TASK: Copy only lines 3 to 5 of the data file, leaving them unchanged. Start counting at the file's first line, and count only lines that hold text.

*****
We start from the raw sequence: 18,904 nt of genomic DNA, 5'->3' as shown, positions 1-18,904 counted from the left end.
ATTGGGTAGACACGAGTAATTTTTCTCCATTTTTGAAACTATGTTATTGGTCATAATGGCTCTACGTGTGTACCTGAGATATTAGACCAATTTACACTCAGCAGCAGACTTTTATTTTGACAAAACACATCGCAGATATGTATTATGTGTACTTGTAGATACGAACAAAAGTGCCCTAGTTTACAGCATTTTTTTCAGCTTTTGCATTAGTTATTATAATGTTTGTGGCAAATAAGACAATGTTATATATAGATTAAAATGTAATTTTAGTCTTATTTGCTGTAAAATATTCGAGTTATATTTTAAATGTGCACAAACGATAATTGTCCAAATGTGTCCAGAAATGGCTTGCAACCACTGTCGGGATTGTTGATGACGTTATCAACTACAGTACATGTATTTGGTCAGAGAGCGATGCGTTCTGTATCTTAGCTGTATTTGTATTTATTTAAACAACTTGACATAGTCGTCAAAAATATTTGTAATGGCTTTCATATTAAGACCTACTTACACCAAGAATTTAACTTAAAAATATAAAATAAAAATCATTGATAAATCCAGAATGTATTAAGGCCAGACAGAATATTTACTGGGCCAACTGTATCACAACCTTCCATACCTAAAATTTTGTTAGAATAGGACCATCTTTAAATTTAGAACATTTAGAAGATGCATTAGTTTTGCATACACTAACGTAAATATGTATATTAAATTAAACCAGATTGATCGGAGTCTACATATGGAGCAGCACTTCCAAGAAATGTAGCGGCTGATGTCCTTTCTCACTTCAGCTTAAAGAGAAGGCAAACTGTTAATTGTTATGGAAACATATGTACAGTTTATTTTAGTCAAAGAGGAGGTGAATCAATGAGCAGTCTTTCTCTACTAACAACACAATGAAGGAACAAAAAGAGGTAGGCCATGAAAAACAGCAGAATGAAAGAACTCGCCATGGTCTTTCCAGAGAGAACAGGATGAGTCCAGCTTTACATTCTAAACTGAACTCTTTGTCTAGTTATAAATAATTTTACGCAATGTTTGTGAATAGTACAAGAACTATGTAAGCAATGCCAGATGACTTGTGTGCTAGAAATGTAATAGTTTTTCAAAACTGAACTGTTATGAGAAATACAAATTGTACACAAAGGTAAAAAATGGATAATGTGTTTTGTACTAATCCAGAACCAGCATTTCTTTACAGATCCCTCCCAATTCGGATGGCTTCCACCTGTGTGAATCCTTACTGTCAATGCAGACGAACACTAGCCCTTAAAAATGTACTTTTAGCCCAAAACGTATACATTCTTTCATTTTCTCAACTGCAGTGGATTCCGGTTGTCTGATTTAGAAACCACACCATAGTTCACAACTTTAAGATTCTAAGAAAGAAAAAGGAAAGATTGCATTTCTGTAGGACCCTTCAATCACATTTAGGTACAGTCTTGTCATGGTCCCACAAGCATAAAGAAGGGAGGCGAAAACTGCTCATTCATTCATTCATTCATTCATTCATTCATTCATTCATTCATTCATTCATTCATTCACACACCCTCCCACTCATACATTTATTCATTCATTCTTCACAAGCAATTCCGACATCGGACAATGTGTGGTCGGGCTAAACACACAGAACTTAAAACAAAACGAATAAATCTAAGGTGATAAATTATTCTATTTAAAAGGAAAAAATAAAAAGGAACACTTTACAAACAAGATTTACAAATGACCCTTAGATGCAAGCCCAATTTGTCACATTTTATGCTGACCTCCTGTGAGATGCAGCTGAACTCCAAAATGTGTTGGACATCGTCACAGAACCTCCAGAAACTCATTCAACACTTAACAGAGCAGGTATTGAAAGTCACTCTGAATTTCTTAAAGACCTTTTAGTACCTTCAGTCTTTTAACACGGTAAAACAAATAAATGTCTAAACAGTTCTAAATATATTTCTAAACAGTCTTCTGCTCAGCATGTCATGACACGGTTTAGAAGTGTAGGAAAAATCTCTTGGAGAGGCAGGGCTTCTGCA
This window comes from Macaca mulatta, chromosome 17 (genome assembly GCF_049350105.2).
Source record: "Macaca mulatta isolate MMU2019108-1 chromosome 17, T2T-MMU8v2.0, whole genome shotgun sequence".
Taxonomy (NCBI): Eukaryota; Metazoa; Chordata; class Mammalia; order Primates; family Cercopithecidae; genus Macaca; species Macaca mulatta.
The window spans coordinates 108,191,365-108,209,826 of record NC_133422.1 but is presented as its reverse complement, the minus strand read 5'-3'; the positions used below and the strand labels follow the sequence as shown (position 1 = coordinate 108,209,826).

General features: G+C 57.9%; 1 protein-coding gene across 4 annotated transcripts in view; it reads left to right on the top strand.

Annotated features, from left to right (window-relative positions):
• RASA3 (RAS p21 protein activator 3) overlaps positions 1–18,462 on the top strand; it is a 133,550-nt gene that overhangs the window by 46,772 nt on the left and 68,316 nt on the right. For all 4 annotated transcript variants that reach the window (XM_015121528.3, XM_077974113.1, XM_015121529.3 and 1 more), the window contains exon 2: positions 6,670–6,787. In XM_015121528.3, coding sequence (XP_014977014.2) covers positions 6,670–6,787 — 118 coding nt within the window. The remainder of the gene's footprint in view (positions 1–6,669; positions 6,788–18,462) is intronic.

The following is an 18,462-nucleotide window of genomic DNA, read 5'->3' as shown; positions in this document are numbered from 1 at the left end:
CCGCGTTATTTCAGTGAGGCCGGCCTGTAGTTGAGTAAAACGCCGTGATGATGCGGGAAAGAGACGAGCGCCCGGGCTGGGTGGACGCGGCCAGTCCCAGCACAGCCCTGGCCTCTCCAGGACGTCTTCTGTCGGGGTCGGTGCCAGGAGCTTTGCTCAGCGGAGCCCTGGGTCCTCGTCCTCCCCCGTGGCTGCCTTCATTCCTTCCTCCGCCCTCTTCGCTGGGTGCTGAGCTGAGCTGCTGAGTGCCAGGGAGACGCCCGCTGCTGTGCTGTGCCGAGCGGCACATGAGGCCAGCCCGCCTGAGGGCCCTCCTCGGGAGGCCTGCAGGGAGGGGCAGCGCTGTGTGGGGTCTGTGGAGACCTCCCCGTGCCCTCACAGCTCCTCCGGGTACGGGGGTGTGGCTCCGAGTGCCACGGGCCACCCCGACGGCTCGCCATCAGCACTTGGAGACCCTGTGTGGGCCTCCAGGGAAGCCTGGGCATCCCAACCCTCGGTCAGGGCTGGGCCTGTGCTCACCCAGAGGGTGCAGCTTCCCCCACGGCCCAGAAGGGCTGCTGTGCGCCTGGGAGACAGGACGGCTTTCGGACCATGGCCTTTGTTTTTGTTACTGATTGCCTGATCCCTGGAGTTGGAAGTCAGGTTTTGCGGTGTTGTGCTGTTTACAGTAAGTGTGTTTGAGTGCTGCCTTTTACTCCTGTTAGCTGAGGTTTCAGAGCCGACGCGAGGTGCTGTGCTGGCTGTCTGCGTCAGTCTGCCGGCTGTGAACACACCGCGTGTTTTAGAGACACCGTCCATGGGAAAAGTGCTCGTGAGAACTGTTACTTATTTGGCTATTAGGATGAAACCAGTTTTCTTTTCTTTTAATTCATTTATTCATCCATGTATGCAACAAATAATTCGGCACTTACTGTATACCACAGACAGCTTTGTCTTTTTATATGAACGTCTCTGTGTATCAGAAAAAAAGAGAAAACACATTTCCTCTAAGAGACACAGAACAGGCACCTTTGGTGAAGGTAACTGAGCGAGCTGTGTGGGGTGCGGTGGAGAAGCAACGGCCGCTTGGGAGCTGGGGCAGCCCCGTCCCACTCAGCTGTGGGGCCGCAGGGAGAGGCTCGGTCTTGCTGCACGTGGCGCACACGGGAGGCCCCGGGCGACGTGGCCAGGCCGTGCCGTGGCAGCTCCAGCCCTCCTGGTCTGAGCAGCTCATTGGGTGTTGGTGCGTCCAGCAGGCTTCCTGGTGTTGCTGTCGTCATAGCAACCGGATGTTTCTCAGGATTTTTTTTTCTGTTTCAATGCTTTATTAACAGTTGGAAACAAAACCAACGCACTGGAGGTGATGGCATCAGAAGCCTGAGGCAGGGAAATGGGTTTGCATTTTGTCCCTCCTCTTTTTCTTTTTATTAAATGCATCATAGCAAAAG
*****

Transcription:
This window comes from Macaca mulatta, chromosome 17 (genome assembly GCF_049350105.2).
Source record: "Macaca mulatta isolate MMU2019108-1 chromosome 17, T2T-MMU8v2.0, whole genome shotgun sequence".
Taxonomy (NCBI): Eukaryota; Metazoa; Chordata; class Mammalia; order Primates; family Cercopithecidae; genus Macaca; species Macaca mulatta.